10 October 2007 Fish habitat characterization and quantification using lidar and conventional topographic information in river survey
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This study presents the application of LIDAR data to the evaluation and quantification of fluvial habitat in river systems, coupling remote sensing techniques with hydrological modeling and ecohydraulics. Fish habitat studies depend on the quality and continuity of the input topographic data. Conventional fish habitat studies are limited by the feasibility of field survey in time and budget. This limitation results in differences between the level of river management and the level of models. In order to facilitate upscaling processes from modeling to management units, meso-scale methods were developed (Maddock & Bird, 1996; Parasiewicz, 2001). LIDAR data of regulated River Cinca (Ebro Basin, Spain) were acquired in the low flow season, maximizing the recorded instream area. DTM meshes obtained from LIDAR were used as the input for hydraulic simulation for a range of flows using GUAD2D software. Velocity and depth outputs were combined with gradient data to produce maps reflecting the availability of each mesohabitat unit type for each modeled flow. Fish habitat was then estimated and quantified according to the preferences of main target species as brown trout (Salmo trutta). LIDAR data combined with hydraulic modeling allowed the analysis of fluvial habitat in long fluvial segments which would be time-consuming with traditional survey. LIDAR habitat assessment at mesoscale level avoids the problems of time efficiency and upscaling and is a recommended approach for large river basin management.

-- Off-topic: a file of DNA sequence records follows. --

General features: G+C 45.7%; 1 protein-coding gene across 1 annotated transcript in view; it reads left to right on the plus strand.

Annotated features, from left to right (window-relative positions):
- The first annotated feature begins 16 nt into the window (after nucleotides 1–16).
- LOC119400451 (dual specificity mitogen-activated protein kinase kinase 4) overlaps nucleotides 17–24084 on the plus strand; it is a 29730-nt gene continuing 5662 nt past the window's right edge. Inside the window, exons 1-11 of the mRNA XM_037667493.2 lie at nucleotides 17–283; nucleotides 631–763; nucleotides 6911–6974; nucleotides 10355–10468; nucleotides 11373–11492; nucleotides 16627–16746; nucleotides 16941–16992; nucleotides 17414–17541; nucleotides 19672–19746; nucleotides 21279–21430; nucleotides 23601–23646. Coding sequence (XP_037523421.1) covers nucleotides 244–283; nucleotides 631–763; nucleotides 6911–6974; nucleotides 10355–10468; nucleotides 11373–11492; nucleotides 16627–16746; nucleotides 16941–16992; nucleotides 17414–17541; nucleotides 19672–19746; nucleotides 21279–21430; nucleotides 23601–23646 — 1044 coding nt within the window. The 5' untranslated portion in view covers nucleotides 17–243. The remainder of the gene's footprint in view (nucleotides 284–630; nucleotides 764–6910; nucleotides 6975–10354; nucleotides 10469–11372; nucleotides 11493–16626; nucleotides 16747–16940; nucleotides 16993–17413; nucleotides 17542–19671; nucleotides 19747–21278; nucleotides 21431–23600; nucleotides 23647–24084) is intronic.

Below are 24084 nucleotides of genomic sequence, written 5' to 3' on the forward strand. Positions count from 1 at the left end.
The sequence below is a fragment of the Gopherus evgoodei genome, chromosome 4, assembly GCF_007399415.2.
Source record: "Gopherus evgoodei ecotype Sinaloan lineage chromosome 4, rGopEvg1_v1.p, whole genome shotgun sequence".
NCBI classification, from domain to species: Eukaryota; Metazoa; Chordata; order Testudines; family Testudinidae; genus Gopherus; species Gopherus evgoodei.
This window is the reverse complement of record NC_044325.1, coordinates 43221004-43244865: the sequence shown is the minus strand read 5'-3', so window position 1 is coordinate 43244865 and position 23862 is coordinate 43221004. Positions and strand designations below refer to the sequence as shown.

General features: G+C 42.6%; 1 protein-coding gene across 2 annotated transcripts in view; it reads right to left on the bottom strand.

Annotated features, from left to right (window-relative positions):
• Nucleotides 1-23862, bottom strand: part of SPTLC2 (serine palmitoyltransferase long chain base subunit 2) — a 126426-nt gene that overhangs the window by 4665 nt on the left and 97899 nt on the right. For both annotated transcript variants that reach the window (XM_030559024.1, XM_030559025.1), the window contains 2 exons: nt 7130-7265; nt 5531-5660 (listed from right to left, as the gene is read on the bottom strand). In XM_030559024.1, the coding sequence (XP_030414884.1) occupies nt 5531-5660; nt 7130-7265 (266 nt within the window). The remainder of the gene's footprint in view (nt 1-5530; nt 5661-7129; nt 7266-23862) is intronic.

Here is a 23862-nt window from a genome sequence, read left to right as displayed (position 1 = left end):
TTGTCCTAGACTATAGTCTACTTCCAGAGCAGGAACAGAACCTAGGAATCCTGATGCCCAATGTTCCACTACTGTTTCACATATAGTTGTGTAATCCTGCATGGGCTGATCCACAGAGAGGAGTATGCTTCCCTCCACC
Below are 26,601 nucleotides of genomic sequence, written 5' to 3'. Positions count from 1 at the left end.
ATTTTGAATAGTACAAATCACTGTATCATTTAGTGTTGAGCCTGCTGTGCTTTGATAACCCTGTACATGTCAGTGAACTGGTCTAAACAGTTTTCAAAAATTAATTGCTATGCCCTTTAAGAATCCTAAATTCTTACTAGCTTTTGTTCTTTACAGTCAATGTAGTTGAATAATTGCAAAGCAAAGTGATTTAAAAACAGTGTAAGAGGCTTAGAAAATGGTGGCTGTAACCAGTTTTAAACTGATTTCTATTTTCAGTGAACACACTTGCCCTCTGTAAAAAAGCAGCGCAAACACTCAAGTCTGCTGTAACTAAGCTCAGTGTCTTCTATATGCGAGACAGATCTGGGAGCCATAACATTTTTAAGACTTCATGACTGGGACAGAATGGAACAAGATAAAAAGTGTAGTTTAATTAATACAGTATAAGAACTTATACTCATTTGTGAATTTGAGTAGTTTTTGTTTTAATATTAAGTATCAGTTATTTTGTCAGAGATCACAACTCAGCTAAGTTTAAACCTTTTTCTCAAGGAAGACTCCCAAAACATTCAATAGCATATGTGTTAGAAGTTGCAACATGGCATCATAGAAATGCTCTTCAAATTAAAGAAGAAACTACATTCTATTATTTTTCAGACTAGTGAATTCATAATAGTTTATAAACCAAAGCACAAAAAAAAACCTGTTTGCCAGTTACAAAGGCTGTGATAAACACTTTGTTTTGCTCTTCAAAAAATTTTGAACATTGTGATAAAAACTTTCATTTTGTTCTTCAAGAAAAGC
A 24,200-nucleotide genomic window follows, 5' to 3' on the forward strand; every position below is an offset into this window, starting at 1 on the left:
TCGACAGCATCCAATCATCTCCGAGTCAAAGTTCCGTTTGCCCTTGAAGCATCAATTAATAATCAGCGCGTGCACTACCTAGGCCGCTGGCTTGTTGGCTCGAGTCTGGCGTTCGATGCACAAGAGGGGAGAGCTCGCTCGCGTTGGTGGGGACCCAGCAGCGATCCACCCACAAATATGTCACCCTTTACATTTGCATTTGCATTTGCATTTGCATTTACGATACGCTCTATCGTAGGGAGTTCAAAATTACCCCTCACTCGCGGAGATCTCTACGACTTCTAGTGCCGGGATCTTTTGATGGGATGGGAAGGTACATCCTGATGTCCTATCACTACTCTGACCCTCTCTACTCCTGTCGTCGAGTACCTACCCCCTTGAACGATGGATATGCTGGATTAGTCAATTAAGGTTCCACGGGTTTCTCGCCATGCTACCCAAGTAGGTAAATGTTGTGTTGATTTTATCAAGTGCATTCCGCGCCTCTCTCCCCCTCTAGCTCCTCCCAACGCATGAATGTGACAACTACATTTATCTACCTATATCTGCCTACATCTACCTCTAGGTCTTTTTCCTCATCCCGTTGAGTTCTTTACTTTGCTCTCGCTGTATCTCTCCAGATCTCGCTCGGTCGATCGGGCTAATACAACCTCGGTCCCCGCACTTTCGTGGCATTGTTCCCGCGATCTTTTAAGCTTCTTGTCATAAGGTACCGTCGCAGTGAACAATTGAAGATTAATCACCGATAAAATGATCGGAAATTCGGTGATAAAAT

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Miguel Marchamalo Sacristán, María-Dolores Bejarano, Diego García de Jalón, Rubén Martínez Marín, "Fish habitat characterization and quantification using lidar and conventional topographic information in river survey", Proc. SPIE 6742, Remote Sensing for Agriculture, Ecosystems, and Hydrology IX, 67420L (10 October 2007); doi: 10.1117/12.737803; https://doi.org/10.1117/12.737803

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